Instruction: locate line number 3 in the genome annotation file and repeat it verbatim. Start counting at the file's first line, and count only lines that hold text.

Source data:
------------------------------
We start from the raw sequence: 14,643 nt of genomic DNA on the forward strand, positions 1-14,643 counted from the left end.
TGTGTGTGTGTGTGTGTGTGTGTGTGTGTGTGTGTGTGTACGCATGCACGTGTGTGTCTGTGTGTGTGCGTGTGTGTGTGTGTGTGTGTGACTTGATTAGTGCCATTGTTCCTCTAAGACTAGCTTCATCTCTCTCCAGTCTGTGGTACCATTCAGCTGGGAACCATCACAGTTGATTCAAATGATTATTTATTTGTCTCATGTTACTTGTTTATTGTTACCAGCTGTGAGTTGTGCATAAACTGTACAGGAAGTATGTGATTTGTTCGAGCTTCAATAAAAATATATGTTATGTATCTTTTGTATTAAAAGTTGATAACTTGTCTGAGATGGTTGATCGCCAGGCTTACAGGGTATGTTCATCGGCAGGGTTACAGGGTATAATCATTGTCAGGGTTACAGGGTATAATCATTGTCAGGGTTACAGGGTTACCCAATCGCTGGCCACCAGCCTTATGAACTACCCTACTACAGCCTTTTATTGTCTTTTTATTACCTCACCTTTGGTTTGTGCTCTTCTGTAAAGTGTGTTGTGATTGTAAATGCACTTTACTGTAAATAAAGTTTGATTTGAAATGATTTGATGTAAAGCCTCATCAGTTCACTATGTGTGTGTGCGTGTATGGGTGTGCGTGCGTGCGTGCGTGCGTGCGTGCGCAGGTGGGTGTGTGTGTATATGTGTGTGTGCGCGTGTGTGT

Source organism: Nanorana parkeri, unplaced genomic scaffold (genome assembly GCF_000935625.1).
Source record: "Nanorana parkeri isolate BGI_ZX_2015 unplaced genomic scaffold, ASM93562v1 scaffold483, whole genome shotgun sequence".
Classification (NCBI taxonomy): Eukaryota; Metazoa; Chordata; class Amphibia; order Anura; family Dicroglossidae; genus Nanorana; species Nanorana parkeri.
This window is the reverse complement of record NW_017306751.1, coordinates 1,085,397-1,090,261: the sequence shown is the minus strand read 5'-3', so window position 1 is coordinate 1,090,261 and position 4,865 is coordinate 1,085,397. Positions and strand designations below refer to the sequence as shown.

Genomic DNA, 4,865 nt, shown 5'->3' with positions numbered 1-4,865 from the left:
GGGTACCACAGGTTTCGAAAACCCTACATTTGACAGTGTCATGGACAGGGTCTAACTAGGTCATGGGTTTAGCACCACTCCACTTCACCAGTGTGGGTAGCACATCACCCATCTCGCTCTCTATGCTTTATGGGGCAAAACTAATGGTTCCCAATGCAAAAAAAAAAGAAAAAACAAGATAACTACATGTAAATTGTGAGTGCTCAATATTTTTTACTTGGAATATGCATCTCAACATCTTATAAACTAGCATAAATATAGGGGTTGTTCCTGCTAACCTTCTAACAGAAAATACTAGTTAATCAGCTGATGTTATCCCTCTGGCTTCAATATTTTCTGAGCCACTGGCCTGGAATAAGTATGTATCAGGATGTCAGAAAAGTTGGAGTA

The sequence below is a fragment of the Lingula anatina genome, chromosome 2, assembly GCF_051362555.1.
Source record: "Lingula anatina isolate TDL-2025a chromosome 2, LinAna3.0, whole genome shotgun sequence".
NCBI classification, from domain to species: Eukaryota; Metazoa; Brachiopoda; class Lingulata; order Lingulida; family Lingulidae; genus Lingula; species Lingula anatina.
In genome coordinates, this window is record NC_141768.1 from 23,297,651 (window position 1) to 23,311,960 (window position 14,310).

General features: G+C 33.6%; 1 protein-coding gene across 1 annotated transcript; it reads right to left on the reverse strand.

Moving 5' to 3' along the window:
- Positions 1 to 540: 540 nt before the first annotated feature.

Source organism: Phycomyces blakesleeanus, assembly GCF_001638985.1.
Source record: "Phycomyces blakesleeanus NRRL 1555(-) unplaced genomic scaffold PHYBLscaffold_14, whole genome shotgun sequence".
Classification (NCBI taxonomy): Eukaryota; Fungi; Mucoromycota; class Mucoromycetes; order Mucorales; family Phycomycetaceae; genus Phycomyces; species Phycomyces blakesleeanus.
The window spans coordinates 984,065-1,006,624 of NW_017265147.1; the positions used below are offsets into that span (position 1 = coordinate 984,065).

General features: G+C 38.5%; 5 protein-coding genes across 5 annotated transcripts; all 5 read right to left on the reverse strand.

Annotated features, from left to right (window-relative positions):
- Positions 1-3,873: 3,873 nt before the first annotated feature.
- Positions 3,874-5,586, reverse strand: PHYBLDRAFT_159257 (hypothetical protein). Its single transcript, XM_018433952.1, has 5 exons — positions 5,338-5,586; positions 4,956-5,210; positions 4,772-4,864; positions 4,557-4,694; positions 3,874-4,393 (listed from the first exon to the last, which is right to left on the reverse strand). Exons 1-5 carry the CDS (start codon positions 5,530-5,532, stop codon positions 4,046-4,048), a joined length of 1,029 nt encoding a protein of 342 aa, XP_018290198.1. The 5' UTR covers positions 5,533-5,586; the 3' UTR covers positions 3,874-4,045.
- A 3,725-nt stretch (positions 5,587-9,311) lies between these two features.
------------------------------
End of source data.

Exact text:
Source organism: Nanorana parkeri, unplaced genomic scaffold (genome assembly GCF_000935625.1).